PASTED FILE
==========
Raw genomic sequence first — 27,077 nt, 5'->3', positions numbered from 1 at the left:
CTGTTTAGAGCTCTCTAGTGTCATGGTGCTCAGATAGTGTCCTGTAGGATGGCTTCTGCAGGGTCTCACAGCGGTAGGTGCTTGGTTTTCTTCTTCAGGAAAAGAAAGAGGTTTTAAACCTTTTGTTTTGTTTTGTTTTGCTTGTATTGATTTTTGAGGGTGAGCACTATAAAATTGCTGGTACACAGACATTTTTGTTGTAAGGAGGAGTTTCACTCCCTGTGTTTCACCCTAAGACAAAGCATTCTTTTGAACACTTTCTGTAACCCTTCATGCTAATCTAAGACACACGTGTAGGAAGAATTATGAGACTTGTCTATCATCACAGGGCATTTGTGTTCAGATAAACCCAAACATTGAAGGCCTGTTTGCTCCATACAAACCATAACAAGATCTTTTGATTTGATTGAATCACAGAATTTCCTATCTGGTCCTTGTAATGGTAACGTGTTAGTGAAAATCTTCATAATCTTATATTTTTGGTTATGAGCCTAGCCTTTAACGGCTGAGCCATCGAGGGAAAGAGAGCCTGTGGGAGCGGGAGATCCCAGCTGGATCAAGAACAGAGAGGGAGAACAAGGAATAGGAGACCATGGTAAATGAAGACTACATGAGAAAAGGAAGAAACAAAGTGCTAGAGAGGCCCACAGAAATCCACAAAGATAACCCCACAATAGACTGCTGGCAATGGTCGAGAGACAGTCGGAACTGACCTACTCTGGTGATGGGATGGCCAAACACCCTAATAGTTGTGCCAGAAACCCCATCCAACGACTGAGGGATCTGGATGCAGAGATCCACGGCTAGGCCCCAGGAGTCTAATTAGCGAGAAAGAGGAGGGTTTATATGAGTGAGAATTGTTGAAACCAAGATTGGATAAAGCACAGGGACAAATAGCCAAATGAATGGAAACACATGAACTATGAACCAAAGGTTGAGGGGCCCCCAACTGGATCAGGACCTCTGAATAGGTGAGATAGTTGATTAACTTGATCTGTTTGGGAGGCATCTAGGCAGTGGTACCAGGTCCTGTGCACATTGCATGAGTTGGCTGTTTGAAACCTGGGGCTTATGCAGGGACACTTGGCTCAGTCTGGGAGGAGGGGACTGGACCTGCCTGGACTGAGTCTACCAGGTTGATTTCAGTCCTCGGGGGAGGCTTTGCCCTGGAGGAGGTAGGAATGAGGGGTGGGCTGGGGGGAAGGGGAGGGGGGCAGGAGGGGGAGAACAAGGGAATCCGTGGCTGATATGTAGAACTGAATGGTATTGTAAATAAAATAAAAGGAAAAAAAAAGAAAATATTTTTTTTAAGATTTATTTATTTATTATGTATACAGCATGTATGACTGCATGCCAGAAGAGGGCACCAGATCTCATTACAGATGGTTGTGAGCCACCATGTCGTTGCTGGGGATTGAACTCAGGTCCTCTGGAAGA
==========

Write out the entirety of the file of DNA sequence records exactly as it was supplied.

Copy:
Raw genomic sequence first — 27,077 nt, 5'->3', positions numbered from 1 at the left:
CTGTTTAGAGCTCTCTAGTGTCATGGTGCTCAGATAGTGTCCTGTAGGATGGCTTCTGCAGGGTCTCACAGCGGTAGGTGCTTGGTTTTCTTCTTCAGGAAAAGAAAGAGGTTTTAAACCTTTTGTTTTGTTTTGTTTTGCTTGTATTGATTTTTGAGGGTGAGCACTATAAAATTGCTGGTACACAGACATTTTTGTTGTAAGGAGGAGTTTCACTCCCTGTGTTTCACCCTAAGACAAAGCATTCTTTTGAACACTTTCTGTAACCCTTCATGCTAATCTAAGACACACGTGTAGGAAGAATTATGAGACTTGTCTATCATCACAGGGCATTTGTGTTCAGATAAACCCAAACATTGAAGGCCTGTTTGCTCCATACAAACCATAACAAGATCTTTTGATTTGATTGAATCACAGAATTTCCTATCTGGTCCTTGTAATGGTAACGTGTTAGTGAAAATCTTCATAATCTTATATTTTTGGTTATGAGCCTAGCCTTTAACGGCTGAGCCATCGAGGGAAAGAGAGCCTGTGGGAGCGGGAGATCCCAGCTGGATCAAGAACAGAGAGGGAGAACAAGGAATAGGAGACCATGGTAAATGAAGACTACATGAGAAAAGGAAGAAACAAAGTGCTAGAGAGGCCCACAGAAATCCACAAAGATAACCCCACAATAGACTGCTGGCAATGGTCGAGAGACAGTCGGAACTGACCTACTCTGGTGATGGGATGGCCAAACACCCTAATAGTTGTGCCAGAAACCCCATCCAACGACTGAGGGATCTGGATGCAGAGATCCACGGCTAGGCCCCAGGAGTCTAATTAGCGAGAAAGAGGAGGGTTTATATGAGTGAGAATTGTTGAAACCAAGATTGGATAAAGCACAGGGACAAATAGCCAAATGAATGGAAACACATGAACTATGAACCAAAGGTTGAGGGGCCCCCAACTGGATCAGGACCTCTGAATAGGTGAGATAGTTGATTAACTTGATCTGTTTGGGAGGCATCTAGGCAGTGGTACCAGGTCCTGTGCACATTGCATGAGTTGGCTGTTTGAAACCTGGGGCTTATGCAGGGACACTTGGCTCAGTCTGGGAGGAGGGGACTGGACCTGCCTGGACTGAGTCTACCAGGTTGATTTCAGTCCTCGGGGGAGGCTTTGCCCTGGAGGAGGTAGGAATGAGGGGTGGGCTGGGGGGAAGGGGAGGGGGGCAGGAGGGGGAGAACAAGGGAATCCGTGGCTGATATGTAGAACTGAATGGTATTGTAAATAAAATAAAAGGAAAAAAAAAGAAAATATTTTTTTTAAGATTTATTTATTTATTATGTATACAGCATGTATGACTGCATGCCAGAAGAGGGCACCAGATCTCATTACAGATGGTTGTGAGCCACCATGTCGTTGCTGGGGATTGAACTCAGGTCCTCTGGAAGA